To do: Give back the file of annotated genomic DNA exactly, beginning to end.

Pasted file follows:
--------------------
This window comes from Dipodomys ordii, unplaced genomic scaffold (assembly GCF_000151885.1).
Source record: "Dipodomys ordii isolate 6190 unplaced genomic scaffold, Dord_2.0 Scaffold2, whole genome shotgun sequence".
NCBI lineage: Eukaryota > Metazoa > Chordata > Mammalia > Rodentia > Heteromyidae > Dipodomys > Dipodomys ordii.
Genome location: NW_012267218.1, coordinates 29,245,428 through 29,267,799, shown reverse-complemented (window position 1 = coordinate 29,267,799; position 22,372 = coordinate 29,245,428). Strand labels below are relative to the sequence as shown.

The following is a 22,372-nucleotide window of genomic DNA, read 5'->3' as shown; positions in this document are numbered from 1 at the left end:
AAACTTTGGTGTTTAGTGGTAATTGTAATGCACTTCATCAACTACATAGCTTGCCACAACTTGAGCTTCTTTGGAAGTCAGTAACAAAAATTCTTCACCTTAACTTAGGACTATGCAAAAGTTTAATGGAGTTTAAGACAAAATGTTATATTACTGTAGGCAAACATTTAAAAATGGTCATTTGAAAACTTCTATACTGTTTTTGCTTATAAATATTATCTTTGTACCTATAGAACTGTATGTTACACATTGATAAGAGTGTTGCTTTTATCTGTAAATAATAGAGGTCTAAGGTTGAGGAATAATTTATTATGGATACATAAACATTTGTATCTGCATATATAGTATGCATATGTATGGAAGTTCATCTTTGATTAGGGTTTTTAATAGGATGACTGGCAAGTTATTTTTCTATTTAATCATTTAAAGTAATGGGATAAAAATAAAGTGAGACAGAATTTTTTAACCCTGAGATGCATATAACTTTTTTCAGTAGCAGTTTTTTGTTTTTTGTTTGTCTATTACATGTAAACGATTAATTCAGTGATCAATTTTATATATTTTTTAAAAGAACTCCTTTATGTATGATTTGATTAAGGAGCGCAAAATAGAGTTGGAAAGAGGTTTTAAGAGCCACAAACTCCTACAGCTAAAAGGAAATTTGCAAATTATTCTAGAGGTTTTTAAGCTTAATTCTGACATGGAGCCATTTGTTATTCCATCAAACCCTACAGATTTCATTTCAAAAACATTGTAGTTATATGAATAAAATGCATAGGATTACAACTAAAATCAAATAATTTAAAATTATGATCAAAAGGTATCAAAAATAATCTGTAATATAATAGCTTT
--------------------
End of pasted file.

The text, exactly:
This window comes from Dipodomys ordii, unplaced genomic scaffold (assembly GCF_000151885.1).
Source record: "Dipodomys ordii isolate 6190 unplaced genomic scaffold, Dord_2.0 Scaffold2, whole genome shotgun sequence".
NCBI lineage: Eukaryota > Metazoa > Chordata > Mammalia > Rodentia > Heteromyidae > Dipodomys > Dipodomys ordii.
Genome location: NW_012267218.1, coordinates 29,245,428 through 29,267,799, shown reverse-complemented (window position 1 = coordinate 29,267,799; position 22,372 = coordinate 29,245,428). Strand labels below are relative to the sequence as shown.

The following is a 22,372-nucleotide window of genomic DNA, read 5'->3' as shown; positions in this document are numbered from 1 at the left end:
AAACTTTGGTGTTTAGTGGTAATTGTAATGCACTTCATCAACTACATAGCTTGCCACAACTTGAGCTTCTTTGGAAGTCAGTAACAAAAATTCTTCACCTTAACTTAGGACTATGCAAAAGTTTAATGGAGTTTAAGACAAAATGTTATATTACTGTAGGCAAACATTTAAAAATGGTCATTTGAAAACTTCTATACTGTTTTTGCTTATAAATATTATCTTTGTACCTATAGAACTGTATGTTACACATTGATAAGAGTGTTGCTTTTATCTGTAAATAATAGAGGTCTAAGGTTGAGGAATAATTTATTATGGATACATAAACATTTGTATCTGCATATATAGTATGCATATGTATGGAAGTTCATCTTTGATTAGGGTTTTTAATAGGATGACTGGCAAGTTATTTTTCTATTTAATCATTTAAAGTAATGGGATAAAAATAAAGTGAGACAGAATTTTTTAACCCTGAGATGCATATAACTTTTTTCAGTAGCAGTTTTTTGTTTTTTGTTTGTCTATTACATGTAAACGATTAATTCAGTGATCAATTTTATATATTTTTTAAAAGAACTCCTTTATGTATGATTTGATTAAGGAGCGCAAAATAGAGTTGGAAAGAGGTTTTAAGAGCCACAAACTCCTACAGCTAAAAGGAAATTTGCAAATTATTCTAGAGGTTTTTAAGCTTAATTCTGACATGGAGCCATTTGTTATTCCATCAAACCCTACAGATTTCATTTCAAAAACATTGTAGTTATATGAATAAAATGCATAGGATTACAACTAAAATCAAATAATTTAAAATTATGATCAAAAGGTATCAAAAATAATCTGTAATATAATAGCTTT